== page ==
Missouri Transfer-on-Death Deed Form

The document under review is commonly known by two names: the Missouri Beneficiary Deed form and the Missouri Transfer-on-Death Deed form. Below, we will consider various peculiarities regarding the form compilation and related matters. Learn more about Deed Forms in our comprehensive guide – https://formspal.com/deed-forms/.

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Goal and Primary Features

In the modern world, people like to control everything around them, even after death. So, this particular form enables making an order to transfer property rights after the owner’s death.

The primary features of the Missouri transfer-on-death deed agreement are as follows:

  • There is no need for probate.
  • The property owner can cancel the form or amend it without the beneficiary’s consent.
  • Throughout their life, the owner retains all the benefits and control over the subject property.
  • According to the rules and norms, the beneficiary must outlive the property owner for at least 120 hours.
  • There is no gift tax for these forms.
  • Using this document is less expensive than drafting a will or other related documents while still allowing the current owner to enjoy tax benefits.

Transfer-on-Death Deed Laws and Requirements in Missouri

This document is not yet common in all US states, so there is no state or federal regulation. Missouri was the first state to recognize the form in 1989.


The form and its requirements are mentioned in Section 461.025 of the Missouri State Law.

Signing Requirements

The current owner of the subject property has to fill out the form and sign it in the presence of a licensed notary public.

Recording Requirements

If you want your document to be effective after death, you must register it at the County Recorder of Deeds (check your county jurisdiction for it). You cannot send the form to any desired department; you need to contact the one located in the same County as your property.


The creation of this document does not require the same expenses as the creation of a will. But you will need to pay a recording fee in the County Recorder of Deeds. The paid amount depends on the County.

How to Fill out and File a Transfer-on-death Deed in Missouri

The document should use special legal wording and language; even slight deviations from the norm can cause problems. Therefore, we advise you to use our form-building software to create a legally correct document without worrying about its quality.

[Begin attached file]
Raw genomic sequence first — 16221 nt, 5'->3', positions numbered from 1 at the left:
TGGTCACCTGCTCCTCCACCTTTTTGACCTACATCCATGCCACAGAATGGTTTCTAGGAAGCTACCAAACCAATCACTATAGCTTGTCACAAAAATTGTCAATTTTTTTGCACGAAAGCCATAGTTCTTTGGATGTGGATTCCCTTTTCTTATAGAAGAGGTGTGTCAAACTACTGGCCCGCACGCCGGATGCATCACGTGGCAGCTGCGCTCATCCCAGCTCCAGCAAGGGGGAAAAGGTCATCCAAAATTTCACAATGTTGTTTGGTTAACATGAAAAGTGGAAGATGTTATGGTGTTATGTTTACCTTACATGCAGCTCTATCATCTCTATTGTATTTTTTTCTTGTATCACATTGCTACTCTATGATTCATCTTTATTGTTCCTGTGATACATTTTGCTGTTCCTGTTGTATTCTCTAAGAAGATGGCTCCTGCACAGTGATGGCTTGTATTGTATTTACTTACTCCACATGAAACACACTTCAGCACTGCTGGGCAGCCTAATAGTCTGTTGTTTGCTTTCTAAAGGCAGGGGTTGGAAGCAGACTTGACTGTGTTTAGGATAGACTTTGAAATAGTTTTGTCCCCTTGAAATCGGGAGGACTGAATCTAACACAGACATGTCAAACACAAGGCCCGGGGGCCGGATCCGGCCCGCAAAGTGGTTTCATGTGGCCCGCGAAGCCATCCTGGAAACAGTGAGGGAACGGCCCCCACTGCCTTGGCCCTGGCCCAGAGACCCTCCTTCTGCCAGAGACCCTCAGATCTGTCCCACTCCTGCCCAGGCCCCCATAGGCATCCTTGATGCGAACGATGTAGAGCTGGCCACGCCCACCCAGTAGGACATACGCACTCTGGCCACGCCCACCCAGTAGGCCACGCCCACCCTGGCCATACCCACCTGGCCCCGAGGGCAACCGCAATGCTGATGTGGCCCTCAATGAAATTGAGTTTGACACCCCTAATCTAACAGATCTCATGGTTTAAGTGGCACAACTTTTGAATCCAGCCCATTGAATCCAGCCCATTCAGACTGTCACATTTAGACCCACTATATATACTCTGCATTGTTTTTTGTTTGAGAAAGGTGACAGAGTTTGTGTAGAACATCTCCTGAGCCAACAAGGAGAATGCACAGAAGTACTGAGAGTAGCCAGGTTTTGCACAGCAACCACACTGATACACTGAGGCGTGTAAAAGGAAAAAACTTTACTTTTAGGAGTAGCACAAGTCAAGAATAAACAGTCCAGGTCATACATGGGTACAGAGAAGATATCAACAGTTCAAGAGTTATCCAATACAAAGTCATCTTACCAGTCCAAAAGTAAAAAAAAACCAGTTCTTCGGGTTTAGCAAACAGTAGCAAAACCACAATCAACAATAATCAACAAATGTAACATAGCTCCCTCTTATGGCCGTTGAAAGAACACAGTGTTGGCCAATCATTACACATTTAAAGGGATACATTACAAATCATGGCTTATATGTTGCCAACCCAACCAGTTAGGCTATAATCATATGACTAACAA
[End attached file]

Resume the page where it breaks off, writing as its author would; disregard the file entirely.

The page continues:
Below is a step-by-step guide to forming a Missouri transfer-on-death deed.

1. Complete the First Page

On the first page of the document, enter the following information:

  • Grantor’s full legal name and address
  • Grantee’s legal name and address
  • Property’s legal description
  • The calendar date of the document compilation

2. Proceed to Fill Out the Main Text

The main body of the form shall comprise the following necessary information:

  • The Grantor’s name
  • The Grantee’s name (you can enter up to 5 names)
  • County where the property is located
  • The legal description of the premises

If the full legal description does not fit in the designated area, you need to check the corresponding box and add an attachment with a full description.

3. Select an Option in Case of the Grantee’s Death

You can choose from two options and mark the one you want:

  • The Grantee gets nothing; everything goes to other listed beneficiaries;
  • The part allotted to the deceased is transferred to their respective Grantee.

4. Sign and Date the Form

Then, in the presence of a notary, write the date on which the form was filled out, sign the document, and type your name.

5. Get a Notary’s Acknowledgment

The notary writes their part in the document, indicating:

  • State name
  • County’s name
  • Date of signing the document
  • Grantor name
  • Notary signature
  • Notary stamp
  • Date when expires the notary’s commission

6. Complete the Return Address

After the document is marked in the County’s Office, it will be sent to the address you provide. You need to enter the recipient’s name and mailing address.

7. Execute the Form Filing

Submit the form to the County Recorder of Deeds along with the filing fee.

Published: Aug 8, 2022